Repatriable

AAA

DEFINITION of 'Repatriable'

Refers to the ability of an asset to be moved from a foreign country back to an investor's home country. Assets such as cash and securities are considered highly repatriable, while assets such as foreign real estate and business ownership are considered to have a low level of repatriability. Barriers to repatriation may include the physical nature of the asset, laws of the foreign country, and laws of the investor's home country.

INVESTOPEDIA EXPLAINS 'Repatriable'

Many Americans have legally and/or illegally moved their assets "offshore" to protect them from both lawsuits and income taxes. Further, many American corporations have moved a significant portion of their businesses to foreign countries for various financial reasons. In a desire to further grow the U.S. economy, legislators frequently look for ways to encourage the repatriation of these assets.

RELATED TERMS
  1. Asset Protection Trust

    A vehicle for holding an individual's assets to shield them from ...
  2. International Banking Act of 1978

    Federal banking legislation that put all domestic bank branches ...
  3. International Banking Facility ...

    A facility that allows depository institutions in the United ...
  4. Offshore Mutual Fund

    A mutual fund that is based in an offshore jurisdiction, which ...
  5. Offshore

    1. Located or based outside of one's national boundaries. The ...
  6. Repatriation

    The process of converting a foreign currency into the currency ...
RELATED FAQS
  1. I live in the U.S. How can I trade stocks in China and India?

    Foreign markets have always been an object of envy to domestic investors because the indexes in some foreign countries have ... Read Full Answer >>
  2. How do I open a Swiss bank account, and what makes them so special?

    Surprisingly, opening a Swiss bank account is not that much different from opening a standard bank account because you have ... Read Full Answer >>
  3. What are the differences between regressive, proportional and progressive taxes?

    Tax systems fall into three main categories within the tax code: regressive, proportional and progressive taxes. Regressive ... Read Full Answer >>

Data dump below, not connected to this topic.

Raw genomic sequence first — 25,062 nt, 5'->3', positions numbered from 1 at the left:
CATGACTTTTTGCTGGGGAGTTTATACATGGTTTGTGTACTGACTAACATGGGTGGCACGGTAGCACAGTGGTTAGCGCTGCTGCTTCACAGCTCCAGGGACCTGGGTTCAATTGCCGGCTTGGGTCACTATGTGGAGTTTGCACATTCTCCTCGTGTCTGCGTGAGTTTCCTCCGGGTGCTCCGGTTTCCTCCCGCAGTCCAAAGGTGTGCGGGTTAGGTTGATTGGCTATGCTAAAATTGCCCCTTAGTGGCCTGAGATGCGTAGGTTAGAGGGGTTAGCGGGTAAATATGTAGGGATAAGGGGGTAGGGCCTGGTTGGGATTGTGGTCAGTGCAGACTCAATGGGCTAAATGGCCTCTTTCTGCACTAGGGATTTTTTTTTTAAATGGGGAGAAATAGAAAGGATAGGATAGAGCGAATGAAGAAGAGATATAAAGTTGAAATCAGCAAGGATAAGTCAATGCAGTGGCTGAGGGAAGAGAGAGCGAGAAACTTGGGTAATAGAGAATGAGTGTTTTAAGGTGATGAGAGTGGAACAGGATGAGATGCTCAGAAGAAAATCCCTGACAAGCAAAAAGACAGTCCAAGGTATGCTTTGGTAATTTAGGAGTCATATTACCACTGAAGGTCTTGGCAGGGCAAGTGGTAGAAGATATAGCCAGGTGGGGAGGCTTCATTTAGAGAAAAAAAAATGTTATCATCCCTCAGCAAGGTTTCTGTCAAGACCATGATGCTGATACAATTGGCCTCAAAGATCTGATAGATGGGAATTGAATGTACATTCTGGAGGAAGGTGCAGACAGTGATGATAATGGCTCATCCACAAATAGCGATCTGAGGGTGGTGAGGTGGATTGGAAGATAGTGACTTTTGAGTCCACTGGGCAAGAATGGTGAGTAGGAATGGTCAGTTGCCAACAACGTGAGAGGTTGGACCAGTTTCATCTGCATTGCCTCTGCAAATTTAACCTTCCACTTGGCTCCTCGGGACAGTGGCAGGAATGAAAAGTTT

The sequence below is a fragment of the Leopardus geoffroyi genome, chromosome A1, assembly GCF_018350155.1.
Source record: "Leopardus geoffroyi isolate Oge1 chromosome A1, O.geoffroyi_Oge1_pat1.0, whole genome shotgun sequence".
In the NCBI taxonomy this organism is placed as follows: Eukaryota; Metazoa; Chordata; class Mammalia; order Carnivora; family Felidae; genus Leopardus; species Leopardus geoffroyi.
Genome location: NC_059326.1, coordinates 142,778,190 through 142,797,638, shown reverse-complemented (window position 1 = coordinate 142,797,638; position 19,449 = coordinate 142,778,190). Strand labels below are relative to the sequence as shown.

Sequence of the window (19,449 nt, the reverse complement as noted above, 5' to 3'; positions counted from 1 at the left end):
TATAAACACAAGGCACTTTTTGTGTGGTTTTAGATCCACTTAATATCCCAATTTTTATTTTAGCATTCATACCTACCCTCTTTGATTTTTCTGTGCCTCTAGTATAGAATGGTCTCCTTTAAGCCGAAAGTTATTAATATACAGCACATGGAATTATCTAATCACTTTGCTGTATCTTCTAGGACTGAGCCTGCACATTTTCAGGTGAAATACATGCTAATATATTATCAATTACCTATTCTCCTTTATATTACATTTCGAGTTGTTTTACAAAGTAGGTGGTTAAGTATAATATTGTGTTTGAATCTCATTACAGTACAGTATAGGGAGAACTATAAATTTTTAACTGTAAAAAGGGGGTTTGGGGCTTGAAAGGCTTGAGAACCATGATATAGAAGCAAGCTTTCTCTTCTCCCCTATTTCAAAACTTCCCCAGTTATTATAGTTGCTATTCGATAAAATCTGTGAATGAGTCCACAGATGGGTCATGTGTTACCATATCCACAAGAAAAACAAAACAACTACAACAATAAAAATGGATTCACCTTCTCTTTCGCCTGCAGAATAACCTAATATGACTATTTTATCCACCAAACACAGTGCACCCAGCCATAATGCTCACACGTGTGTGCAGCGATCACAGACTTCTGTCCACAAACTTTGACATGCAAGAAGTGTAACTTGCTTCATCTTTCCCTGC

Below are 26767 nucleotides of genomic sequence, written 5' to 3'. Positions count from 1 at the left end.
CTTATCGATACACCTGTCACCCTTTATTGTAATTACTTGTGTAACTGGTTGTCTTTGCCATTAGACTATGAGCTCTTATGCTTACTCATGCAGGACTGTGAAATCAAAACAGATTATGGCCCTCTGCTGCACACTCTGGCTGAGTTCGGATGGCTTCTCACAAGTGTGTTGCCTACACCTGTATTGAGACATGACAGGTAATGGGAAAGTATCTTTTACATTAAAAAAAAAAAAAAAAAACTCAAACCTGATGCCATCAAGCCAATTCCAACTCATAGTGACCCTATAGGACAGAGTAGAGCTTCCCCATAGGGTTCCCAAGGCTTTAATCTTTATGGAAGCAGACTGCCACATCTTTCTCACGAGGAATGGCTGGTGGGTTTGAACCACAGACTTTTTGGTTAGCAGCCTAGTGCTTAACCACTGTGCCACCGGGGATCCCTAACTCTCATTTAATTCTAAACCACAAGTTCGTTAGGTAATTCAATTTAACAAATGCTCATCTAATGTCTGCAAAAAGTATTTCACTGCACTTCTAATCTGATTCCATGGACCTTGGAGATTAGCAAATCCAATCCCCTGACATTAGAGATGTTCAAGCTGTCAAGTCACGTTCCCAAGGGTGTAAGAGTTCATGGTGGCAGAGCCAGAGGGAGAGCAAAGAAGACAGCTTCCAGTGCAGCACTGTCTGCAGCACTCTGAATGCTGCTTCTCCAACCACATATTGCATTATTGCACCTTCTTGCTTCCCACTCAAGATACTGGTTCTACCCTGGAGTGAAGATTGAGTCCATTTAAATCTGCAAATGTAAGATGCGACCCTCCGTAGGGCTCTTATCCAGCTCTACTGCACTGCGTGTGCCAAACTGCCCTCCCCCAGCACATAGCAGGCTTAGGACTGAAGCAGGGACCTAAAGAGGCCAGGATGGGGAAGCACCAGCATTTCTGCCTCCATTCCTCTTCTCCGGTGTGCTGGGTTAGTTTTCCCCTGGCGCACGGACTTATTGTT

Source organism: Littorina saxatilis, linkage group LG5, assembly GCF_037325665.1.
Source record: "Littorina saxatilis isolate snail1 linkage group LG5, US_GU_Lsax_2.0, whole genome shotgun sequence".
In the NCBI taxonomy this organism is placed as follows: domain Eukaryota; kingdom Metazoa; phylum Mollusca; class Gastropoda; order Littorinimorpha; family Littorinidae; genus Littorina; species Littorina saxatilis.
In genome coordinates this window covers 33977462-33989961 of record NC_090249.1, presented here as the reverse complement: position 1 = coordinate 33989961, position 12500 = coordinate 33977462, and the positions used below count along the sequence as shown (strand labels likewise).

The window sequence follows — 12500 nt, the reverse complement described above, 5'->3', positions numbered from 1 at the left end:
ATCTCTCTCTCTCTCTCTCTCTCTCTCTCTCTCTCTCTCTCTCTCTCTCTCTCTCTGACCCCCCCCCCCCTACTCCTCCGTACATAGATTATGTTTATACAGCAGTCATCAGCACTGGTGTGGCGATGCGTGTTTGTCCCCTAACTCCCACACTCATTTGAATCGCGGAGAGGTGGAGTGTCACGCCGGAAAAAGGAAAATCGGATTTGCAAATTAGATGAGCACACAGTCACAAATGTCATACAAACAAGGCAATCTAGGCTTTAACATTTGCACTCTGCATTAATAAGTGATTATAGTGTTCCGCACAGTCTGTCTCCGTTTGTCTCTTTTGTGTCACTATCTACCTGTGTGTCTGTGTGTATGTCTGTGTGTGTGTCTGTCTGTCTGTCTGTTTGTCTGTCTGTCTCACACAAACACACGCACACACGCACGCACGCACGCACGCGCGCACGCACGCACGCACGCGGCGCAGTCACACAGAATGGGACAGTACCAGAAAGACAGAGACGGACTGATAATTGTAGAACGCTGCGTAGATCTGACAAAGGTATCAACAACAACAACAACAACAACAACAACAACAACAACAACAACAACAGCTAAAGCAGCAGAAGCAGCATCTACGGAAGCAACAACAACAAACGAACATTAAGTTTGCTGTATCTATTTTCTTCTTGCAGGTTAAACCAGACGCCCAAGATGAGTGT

4. What is the difference between an operating expense and a capital expense?

    An operating expense (OPEX) is an expense required for the day-to-day functioning of a business. In contrast, a capital expense ... Read Full Answer >>
  5. What is the difference between a bill of exchange and a promissory note?

    A bill of exchange is a written agreement between two parties – the buyer and the seller – used primarily in international ... Read Full Answer >>
  6. What are some of the arguments in favor of a value-added tax (VAT)?

    A value-added tax (VAT) offers several advantages over an income tax or traditional sales tax. It raises needed government ... Read Full Answer >>
Related Articles
  1. Investing Basics

    Introduction To American Depositary Receipts (ADRs)

    Investors should look beyond the confines of the U.S. borders to diversify and maximize returns. ADRs are one way to diversify your portfolio and help you achieve better returns when the U.S. ...
  2. Mutual Funds & ETFs

    Protect Your Foreign Investments From Currency Risk

    Hedging against currency risk can add a level of safety to your offshore investments.
  3. Personal Finance

    Pros And Cons Of Offshore Investing

    Tax loopholes are shrinking, but there are still plenty of viable prospects. Get the big picture.
  4. Investing News

    Cost-Free Connection Of Target Groups To Marketers

    ZipDial spotted a niche marketing opportunity in the area of “missed calls” and developed a business around it. Here is how ZipDial works and its benefits.
  5. Investing News

    The Funds Keep Flowing Into Indian Tech Startups

    Investors are increasingly turning their attention to Indian tech startup companies. Billions of dollars are flowing into the startup sector in India.
  6. Taxes

    Are Taxes the Solution for Income Inequality?

    Income inequality continues to increase. Why? And are taxes the solution?
  7. Retirement

    Some Tax Considerations For Your Retirement Income

    Even if you don’t plan to retire, it’s still a good idea to think ahead about where to live, your income and how it all interacts with Social Security.
  8. Investing News

    A New Corporate Governance Initiative In Japan

    Expectations are low that Japan can create a corporate governance climate that meets global standards, but a new initiative is aimed at doing just that.
  9. Economics

    Can The U.S Close Its Trade Deficit?

    The stronger dollar could have increased the U.S. trade deficit. Instead, economic growth issues abroad and falling oil prices have helped shrink it.
  10. Taxes

    What is Withholding Tax?

    Withholding tax is the income tax federal and state governments require employers to withhold from employee paychecks.

You May Also Like

Hot Definitions
  1. Expected Return

    The amount one would anticipate receiving on an investment that has various known or expected rates of return. For example, ...
  2. Carrying Value

    An accounting measure of value, where the value of an asset or a company is based on the figures in the company's balance ...
  3. Capital Account

    A national account that shows the net change in asset ownership for a nation. The capital account is the net result of public ...
  4. Brand Equity

    The value premium that a company realizes from a product with a recognizable name as compared to its generic equivalent. ...
  5. Adverse Selection

    1. The tendency of those in dangerous jobs or high risk lifestyles to get life insurance. 2. A situation where sellers have ...
Trading Center